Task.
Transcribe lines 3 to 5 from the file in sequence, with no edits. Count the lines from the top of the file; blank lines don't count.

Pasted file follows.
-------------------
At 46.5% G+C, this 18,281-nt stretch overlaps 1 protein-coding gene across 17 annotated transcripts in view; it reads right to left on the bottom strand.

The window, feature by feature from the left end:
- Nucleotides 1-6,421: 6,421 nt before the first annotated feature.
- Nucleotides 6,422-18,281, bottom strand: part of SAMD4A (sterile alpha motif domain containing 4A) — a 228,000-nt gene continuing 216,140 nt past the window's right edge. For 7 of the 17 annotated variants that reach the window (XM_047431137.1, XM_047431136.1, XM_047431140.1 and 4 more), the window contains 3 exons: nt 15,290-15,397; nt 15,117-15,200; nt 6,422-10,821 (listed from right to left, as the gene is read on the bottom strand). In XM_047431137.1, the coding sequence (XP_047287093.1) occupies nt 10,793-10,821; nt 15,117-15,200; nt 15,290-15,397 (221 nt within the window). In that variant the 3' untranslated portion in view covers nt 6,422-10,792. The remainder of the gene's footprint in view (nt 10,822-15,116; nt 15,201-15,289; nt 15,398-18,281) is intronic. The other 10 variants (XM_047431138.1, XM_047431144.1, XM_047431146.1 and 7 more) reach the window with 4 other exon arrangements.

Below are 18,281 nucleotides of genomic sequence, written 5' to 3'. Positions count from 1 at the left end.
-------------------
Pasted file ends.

- Nucleotides 1-6,421: 6,421 nt before the first annotated feature.
- Nucleotides 6,422-18,281, bottom strand: part of SAMD4A (sterile alpha motif domain containing 4A) — a 228,000-nt gene continuing 216,140 nt past the window's right edge. For 7 of the 17 annotated variants that reach the window (XM_047431137.1, XM_047431136.1, XM_047431140.1 and 4 more), the window contains 3 exons: nt 15,290-15,397; nt 15,117-15,200; nt 6,422-10,821 (listed from right to left, as the gene is read on the bottom strand). In XM_047431137.1, the coding sequence (XP_047287093.1) occupies nt 10,793-10,821; nt 15,117-15,200; nt 15,290-15,397 (221 nt within the window). In that variant the 3' untranslated portion in view covers nt 6,422-10,792. The remainder of the gene's footprint in view (nt 10,822-15,116; nt 15,201-15,289; nt 15,398-18,281) is intronic. The other 10 variants (XM_047431138.1, XM_047431144.1, XM_047431146.1 and 7 more) reach the window with 4 other exon arrangements.

Below are 18,281 nucleotides of genomic sequence, written 5' to 3'. Positions count from 1 at the left end.